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Resonant Inelastic X-ray Scattering (RIXS) experiments carried out on Diamond's I21 beamline were crucial in the discovery of a new exciton in the 2D van der Waals antiferromagnetic material NiPS3. This exciting fundamental research, recently published in Nature1, could ultimately lead to new developments in optical data transmission and quantum computing.
Excitons transport energy and emit light
First proposed by Soviet physicist Yakov Frenkel in 1931, an exciton is a combination of an electron and an electron-hole (an empty electron state in an atom's valence band). An exciton is free to move through a non-metallic crystal, and transports energy, but carries no electrical charge. When the electron recombines with the hole, the energy of the exciton is released as a photon of light. Excitons allow conversions between heat, light and work, and find applications in devices such as photovoltaics and laser diodes.
Shining light onto a semiconductor crystal can produce excitons, which could - theoretically - be used to speed-up data transmission. At the moment, transistors are needed to convert data signals into light for transmission down optical fibres. Data transmission would be faster without that conversion step. But if we want to use excitons for data transmission, we need to understand them a lot better.
We're one step closer to that goal, thanks to work undertaken by a team led by Professor Je-Geun Park of Seoul National University, and in which Diamond's Resonant Inelastic X-ray Scattering (RIXS) beamline (I21) played a crucial role. The researchers found a new type of exciton in NiPS₃, one of a recently-discovered class of antiferromagnetic van der Waals materials. They demonstrated that NiPS₃ hosts an entirely different magnetic exciton state from the conventional excitons known to date.
On the trail of a new kind of exciton
The first hints of the new exciton arose in 2016, in photoluminescence experiments carried out by Professor Hyeonsik Cheong of Sogang University. More data was collected soon afterwards by Prof. Jae Hoon Kim of Yonsei University, in optical absorption experiments. Prof. Park's group reported the first realisation of exact 2D magnetic van der Waals materials using NiPS₃ in 2016. When Prof. Park discussed this work at a scientific meeting, Diamond's Physical Sciences Director, Dr Laurent Chapon, suggested that he consider running an experiment on the new I21 beamline.
I21 is a Resonant Inelastic X-ray Scattering (RIXS) beamline, and at that time was approaching completion. Prof. Park was allocated two days of beamtime during the beamline's commissioning phase. If promising data could be collected during those two days, then more beamtime could be made available to the project.
Prof. Park, said:
Collecting RIXS data in a short period of time, and when we were working on an entirely new beamline, there's no question of arriving fully prepared. During our experiments, I21 required minor modifications, and new code had to be written.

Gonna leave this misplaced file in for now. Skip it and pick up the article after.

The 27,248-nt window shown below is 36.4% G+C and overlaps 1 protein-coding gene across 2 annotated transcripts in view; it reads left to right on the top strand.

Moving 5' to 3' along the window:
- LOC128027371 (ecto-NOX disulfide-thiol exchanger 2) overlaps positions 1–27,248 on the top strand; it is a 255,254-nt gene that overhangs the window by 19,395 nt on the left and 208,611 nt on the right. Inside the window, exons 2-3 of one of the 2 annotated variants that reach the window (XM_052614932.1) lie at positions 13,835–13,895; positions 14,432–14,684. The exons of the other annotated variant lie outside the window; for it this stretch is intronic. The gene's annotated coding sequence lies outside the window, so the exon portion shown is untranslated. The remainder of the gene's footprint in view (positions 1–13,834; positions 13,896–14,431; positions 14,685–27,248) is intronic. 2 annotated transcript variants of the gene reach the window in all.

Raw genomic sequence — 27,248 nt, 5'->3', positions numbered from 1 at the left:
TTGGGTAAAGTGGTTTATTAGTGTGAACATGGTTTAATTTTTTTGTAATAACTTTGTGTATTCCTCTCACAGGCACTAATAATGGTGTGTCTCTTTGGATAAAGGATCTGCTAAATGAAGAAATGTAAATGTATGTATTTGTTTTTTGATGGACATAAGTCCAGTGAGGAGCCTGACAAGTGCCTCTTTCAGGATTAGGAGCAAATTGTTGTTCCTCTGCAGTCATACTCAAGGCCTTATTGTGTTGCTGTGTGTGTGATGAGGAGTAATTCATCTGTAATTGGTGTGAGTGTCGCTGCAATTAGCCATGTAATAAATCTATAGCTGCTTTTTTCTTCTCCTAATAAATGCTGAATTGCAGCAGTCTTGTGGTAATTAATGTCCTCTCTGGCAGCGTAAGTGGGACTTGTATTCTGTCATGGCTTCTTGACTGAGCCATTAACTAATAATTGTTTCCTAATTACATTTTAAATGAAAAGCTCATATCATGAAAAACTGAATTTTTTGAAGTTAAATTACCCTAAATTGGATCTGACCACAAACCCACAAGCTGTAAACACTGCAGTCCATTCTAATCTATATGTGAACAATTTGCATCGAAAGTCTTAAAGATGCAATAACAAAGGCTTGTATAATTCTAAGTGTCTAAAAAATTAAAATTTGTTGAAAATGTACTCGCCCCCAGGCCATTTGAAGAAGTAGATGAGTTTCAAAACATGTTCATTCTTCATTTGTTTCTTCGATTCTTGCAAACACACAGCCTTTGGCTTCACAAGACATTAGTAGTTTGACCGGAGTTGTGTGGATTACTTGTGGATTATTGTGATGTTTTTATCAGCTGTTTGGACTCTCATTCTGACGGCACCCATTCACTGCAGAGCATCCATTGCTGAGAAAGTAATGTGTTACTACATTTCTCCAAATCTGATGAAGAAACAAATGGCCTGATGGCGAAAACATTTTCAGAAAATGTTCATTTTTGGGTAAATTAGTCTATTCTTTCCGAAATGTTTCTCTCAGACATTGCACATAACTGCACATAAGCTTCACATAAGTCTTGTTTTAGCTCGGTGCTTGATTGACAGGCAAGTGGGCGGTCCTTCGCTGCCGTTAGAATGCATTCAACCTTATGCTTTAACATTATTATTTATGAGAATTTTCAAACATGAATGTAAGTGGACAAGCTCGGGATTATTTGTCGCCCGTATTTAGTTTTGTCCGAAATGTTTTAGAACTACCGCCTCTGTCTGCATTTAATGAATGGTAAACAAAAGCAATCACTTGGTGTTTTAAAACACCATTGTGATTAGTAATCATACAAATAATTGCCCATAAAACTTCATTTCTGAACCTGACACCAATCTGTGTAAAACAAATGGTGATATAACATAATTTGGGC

The experiment could not have been a success without a very dedicated local contact, and principal beamline scientist Dr Kejin Zhou was indispensable during that first session. It was a pleasure working with him.
That short session did produce promising data, and the team carried out further experiments during two more sessions. The results they collected at Diamond were critical to the success of the project, not only confirming the existence of the exciton but also providing a wealth of information over a wide momentum-energy space. This was is extremely useful to build up a theoretical model for the experimental observations.
The next stage of the research was for Dr Beom Kim and Professor Young-Woo Son of the Korea Institute for Advanced Study to create a theoretical model of the exciton. They explored 1,500,000 quantum states - a Herculean computational effort. Combining their theoretical results with the RIXS data gives a full understanding of the new exciton. The team could be confident that what they had discovered was a genuine quantum exciton state.
Prof. Parks, said:
For a material to host such a novel state of an exciton physics, it requires a direct bandgap and most importantly, magnetic order with strong quantum correlation. These conditions are satisfied in the magnetic van der Waals material NiPS3, an intrinsically correlated system.
Prof. Parks is continuing to collaborate with Kejin Zhou, although plans to carry out further experiments at Diamond have been put on hold due to the COVID-19 pandemic. Having examined a bulk sample of NiPS3, he would like to carry out RIXS experiments on a very thin layer and other related materials.
While it is too early to predict future applications for this novel exciton, there is a tantalising possibility that it could be used for quantum computing. We see the benefits of standard computing technology in our everyday lives, but there are some problems it will never be able to tackle. These are of a size and complexity that would require more computational power than currently exists on Earth. Quantum computing works differently, leveraging quantum mechanical phenomena to manipulate information in quantum bits (qubits). However, there are few quantum sources. If this exciton can be conclusively proven to be one (and there are still some hurdles to be overcome), then it could open a door to more widespread quantum computing.
To find out more about the I21 beamline, or to discuss potential applications, please contact Principal Beamline Scientist, Kejin Zhou.
1 Kang S et al. Coherent many-body exciton in van der Waals antiferromagnet NiPS3. Nature 583, 785-789 (2020). DOI: 10.1038/s41586-020-2520-5
Read the full Nature publication here.
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